By Chris Amery
These are ominous times in the cybersecurity market, if recent headlines prove accurate. Dave DeWalt, former CEO of FireEye, the poster child for the cyber bubble, recently said, “Suddenly, we are in this situation where there are just too many vendors and too few can be sustained.”
Startups relying on a never-ending stream of cash from venture funds are now wondering where the next funding round is coming from. Venture capital firms keen to monetize early-stage investments are keeping a wary eye on the exit plan for their portfolio companies. And end-users are growing impatient with a growing vendor list that is selling an inexhaustible supply of silver bullet solutions which haven’t lived up to their promises.
“I have never seen such a fast-growing market with so many companies on the losing side,” said David Cowan, a partner at venture capital firm Bessemer Venture Partners. All this despite hackers getting more sophisticated, cyber attacks growing in size and scope, and tangible losses mounting. So what’s really going on?
Desperation has taken hold in IT departments and the C-suite. CEOs, CISOs and IT professionals desperate for something, anything, to eliminate their rapidly expanding disaster scenarios have been consuming medicine peddled by the vendor community. Drink this, they promise, and our magic potion will ward off evil hackers and make you healthy again. Companies buy the medicine, so more vendors show up selling even more suspect potions. The cycle continues.
The ultimate problem is that companies are taking this medicine without changing their diets and starting to exercise. The result? Despite buying the latest and greatest technology, attacks continue to be successful and damages continue to rise. The fallout from cybercrime is predicted to cost $6 trillion globally by the year 2021 even as security spending forecasts trend upwards of $200 billion annually. At this point, CFOs throw their hands in the air and beg for an analysis of return on cybersecurity investment.
So what is needed now? First, a deep breath and a new approach. The problem can be managed – and it’s not a function of more medicine. More technology will not make you invulnerable. Security professionals, risk managers, and senior executives need to start with a lifestyle change – "diet and exercise".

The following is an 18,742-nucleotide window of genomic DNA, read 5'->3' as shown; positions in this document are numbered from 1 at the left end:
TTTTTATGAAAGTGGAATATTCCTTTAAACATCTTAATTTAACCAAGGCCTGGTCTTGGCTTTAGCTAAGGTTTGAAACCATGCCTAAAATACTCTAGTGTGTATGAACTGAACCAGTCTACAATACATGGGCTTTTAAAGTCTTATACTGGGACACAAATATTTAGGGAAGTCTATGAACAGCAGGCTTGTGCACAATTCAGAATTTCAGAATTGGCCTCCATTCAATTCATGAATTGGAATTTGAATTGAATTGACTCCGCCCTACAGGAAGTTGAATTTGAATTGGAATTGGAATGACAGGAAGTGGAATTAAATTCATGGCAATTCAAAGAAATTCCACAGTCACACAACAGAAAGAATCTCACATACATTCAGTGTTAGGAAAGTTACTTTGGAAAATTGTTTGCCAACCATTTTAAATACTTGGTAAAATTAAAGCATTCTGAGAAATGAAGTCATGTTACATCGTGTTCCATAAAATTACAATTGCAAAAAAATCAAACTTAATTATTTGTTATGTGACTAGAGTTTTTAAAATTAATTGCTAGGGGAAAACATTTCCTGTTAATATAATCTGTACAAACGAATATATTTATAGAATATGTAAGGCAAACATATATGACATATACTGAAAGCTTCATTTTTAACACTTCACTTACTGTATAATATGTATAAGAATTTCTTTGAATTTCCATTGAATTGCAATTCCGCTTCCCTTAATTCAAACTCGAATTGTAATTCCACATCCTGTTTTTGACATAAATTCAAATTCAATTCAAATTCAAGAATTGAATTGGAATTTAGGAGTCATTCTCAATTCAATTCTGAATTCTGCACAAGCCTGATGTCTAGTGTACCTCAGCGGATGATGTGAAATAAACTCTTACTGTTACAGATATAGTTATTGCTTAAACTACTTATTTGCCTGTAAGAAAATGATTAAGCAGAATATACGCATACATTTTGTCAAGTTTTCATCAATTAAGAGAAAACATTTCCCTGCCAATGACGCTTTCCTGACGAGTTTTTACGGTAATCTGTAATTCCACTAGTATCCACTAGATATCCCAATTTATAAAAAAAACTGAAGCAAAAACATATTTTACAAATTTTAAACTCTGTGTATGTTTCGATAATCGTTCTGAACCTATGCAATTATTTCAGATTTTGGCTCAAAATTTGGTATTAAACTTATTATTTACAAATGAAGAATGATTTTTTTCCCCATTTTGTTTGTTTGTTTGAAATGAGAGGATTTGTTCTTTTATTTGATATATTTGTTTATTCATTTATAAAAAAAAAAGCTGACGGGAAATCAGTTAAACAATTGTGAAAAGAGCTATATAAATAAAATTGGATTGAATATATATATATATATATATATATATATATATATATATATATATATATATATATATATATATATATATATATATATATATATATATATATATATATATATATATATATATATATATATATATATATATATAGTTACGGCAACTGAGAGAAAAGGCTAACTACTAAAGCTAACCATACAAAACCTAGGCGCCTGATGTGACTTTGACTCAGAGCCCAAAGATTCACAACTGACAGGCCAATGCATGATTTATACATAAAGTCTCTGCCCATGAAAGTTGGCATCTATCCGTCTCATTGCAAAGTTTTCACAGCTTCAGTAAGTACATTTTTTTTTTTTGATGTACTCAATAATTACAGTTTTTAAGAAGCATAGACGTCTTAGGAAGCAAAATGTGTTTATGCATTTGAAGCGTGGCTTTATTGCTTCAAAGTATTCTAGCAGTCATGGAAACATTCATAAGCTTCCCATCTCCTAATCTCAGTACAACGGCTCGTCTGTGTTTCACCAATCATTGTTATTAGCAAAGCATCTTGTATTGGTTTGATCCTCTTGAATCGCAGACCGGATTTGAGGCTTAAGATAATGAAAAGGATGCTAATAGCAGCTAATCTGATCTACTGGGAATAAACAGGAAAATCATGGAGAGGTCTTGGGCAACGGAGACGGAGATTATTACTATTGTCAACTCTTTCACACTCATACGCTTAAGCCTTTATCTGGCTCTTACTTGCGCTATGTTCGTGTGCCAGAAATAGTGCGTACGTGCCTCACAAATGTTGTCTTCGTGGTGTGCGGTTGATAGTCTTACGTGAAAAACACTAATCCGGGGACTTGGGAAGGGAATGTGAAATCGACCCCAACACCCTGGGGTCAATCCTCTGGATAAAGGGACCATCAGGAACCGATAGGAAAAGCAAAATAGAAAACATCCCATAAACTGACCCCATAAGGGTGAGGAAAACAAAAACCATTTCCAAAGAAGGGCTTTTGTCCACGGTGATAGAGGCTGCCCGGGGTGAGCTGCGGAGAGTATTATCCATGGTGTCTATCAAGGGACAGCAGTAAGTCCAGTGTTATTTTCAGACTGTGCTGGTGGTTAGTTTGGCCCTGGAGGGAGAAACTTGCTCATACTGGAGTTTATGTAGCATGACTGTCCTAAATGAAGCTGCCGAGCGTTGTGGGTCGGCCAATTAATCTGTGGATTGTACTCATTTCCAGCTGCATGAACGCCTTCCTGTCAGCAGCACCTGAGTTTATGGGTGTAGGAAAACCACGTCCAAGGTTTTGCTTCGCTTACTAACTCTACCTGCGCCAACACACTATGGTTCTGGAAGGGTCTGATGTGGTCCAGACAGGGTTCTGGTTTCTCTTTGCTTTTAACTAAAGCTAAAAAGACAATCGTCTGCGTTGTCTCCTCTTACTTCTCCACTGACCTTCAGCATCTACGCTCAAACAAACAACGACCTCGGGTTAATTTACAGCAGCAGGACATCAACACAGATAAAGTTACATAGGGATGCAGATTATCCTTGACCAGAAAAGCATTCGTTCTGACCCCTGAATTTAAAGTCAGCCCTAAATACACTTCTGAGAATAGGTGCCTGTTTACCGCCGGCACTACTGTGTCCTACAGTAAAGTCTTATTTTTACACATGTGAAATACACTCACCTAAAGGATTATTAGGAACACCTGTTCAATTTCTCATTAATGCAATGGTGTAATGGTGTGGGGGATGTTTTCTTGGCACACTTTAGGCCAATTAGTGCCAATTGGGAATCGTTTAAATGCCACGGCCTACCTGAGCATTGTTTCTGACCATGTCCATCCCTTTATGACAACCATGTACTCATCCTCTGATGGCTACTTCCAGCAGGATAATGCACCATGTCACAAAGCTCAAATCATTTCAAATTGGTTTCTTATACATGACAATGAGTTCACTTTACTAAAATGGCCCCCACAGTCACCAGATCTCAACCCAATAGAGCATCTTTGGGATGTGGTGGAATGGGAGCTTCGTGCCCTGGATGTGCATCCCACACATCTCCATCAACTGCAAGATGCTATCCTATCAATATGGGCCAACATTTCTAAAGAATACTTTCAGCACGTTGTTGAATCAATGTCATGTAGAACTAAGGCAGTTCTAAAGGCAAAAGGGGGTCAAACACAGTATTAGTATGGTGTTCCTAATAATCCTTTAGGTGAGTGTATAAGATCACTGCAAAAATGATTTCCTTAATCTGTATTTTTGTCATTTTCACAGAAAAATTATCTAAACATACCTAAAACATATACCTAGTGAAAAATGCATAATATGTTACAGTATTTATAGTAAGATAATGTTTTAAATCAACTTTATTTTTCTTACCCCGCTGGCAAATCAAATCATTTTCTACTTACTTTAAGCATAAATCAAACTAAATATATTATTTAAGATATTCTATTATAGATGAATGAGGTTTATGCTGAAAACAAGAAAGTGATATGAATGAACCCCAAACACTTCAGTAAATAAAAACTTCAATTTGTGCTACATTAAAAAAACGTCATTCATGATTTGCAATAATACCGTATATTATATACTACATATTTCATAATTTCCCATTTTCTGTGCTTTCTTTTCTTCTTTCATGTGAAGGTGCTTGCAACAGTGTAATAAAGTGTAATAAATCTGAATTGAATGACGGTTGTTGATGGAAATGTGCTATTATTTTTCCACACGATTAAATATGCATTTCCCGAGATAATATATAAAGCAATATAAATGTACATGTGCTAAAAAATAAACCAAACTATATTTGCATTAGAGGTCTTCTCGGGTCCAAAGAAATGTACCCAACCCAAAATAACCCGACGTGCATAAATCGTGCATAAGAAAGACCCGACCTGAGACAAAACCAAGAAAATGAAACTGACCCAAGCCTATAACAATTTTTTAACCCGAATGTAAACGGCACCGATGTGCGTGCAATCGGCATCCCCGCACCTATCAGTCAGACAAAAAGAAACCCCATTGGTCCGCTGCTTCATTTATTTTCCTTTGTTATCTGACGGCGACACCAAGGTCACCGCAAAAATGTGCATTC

Firms need to understand that their dollars are being spent wisely on the appropriate mix of technology and insurance, leading to an efficient cyber resilience portfolio that cost-effectively reduces overall risk.
It’s time to take a risk-based and maturity-based approach to cyber programs, with four steps:
- Quantify loss scenarios. Measure your exposures in financial terms. Where could your losses come from? Are they physical or financial damages? Are the damages impacting your firm direct or from a third party? Once firms know what they are trying to solve for, finding the appropriate response becomes a manageable problem.
- Analyze maturity levels with a standardized framework. The risk is dynamic, so the response needs to match. Purchasing a control or completing a checklist and moving on provides a false sense of security. A maturity-based approach allows firms to take a dynamic and holistic view of their cyber program.
- Optimize your technology controls and cyber insurance to manage risk to a tolerable level. Once you are able to define the risk and quantify cyber maturity levels, determining a target state of defenses (both technology and financial resources) becomes solvable.
- Benchmark against your peers where possible. Cyber risk is not a firm-specific issue – properly testing your approach versus your peers' approach allows both the firm and the industry at large to continuously evolve towards ever-increasing resilience.
This approach solves a host of issues currently faced in cybersecurity. It promotes a standardized approach across firms and industries to manage cyber risk.
As a recent New York Times article headline put it: “Cybersecurity Today Is Treated Like Accounting Before Enron". Our digital assets are too important for this. We need defensive policies and more uniform corporate governance. This allows security leaders, executives, and risk managers to speak the same language, and manage an agreed-upon risk profile. CFOs can confidently analyze their security spending ROI. And firms can evidence a cost-effective, dynamic, and defensible resilience to cyber events.
What does this mean for the cybersecurity market overall?
Ultimately, it’s a healthy evolution. The generation of vendors selling medicine without an overall view of the patient will be forced to evolve or fail. Firms will demand cost-effective, holistic solutions to manage their mix of cyber technology controls and insurance. CISOs and insurance buyers will be able to justify their budgets to CFOs using defensible metrics. Capital will flow to the cybersecurity firms providing comprehensive solutions to their clients.
And the world will be a safer place with efficient and effective cyber resilience management.
About Chris Amery
Chris Amery is Vice President, Professional & Financial Services for Axio.